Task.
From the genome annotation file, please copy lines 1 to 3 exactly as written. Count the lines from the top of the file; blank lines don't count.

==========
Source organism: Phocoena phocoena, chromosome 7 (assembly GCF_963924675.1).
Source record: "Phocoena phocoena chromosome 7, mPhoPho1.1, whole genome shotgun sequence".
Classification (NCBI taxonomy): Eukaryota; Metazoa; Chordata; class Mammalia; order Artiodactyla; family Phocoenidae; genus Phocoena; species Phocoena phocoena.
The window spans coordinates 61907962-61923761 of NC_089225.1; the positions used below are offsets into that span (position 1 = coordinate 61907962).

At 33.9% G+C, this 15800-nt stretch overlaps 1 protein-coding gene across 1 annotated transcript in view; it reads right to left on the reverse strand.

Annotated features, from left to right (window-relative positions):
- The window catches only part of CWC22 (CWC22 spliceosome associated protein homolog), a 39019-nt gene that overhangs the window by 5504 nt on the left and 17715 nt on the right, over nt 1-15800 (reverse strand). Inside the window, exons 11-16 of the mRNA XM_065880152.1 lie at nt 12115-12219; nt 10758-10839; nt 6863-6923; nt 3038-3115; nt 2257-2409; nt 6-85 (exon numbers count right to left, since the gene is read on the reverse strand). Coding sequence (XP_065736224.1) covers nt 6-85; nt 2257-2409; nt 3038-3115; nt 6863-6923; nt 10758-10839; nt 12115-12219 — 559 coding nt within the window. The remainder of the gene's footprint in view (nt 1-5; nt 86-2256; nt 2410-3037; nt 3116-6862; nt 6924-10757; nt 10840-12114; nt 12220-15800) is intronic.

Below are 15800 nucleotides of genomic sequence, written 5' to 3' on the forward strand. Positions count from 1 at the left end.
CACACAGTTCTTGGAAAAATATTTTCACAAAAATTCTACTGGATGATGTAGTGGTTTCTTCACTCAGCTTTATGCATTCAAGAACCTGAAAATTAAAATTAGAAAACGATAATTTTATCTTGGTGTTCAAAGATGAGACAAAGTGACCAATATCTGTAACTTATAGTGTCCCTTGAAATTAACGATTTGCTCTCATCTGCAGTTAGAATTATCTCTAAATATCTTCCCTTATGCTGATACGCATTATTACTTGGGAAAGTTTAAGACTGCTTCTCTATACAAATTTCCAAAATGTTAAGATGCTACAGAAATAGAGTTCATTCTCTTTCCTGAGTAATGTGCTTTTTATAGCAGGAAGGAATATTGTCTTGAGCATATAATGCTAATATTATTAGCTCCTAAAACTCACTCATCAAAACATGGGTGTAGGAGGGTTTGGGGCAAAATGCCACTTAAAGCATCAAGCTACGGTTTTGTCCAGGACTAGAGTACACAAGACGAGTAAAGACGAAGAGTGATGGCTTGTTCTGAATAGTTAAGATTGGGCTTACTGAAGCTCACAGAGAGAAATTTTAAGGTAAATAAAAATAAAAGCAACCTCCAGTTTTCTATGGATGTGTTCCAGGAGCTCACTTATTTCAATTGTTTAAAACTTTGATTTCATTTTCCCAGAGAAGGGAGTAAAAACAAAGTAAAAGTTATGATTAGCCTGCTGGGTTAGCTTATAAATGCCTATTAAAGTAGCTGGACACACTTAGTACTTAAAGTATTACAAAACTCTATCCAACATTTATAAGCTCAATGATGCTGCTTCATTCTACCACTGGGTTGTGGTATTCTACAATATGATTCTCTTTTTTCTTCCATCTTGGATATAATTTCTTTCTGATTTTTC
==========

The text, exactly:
Source organism: Phocoena phocoena, chromosome 7 (assembly GCF_963924675.1).
Source record: "Phocoena phocoena chromosome 7, mPhoPho1.1, whole genome shotgun sequence".
Classification (NCBI taxonomy): Eukaryota; Metazoa; Chordata; class Mammalia; order Artiodactyla; family Phocoenidae; genus Phocoena; species Phocoena phocoena.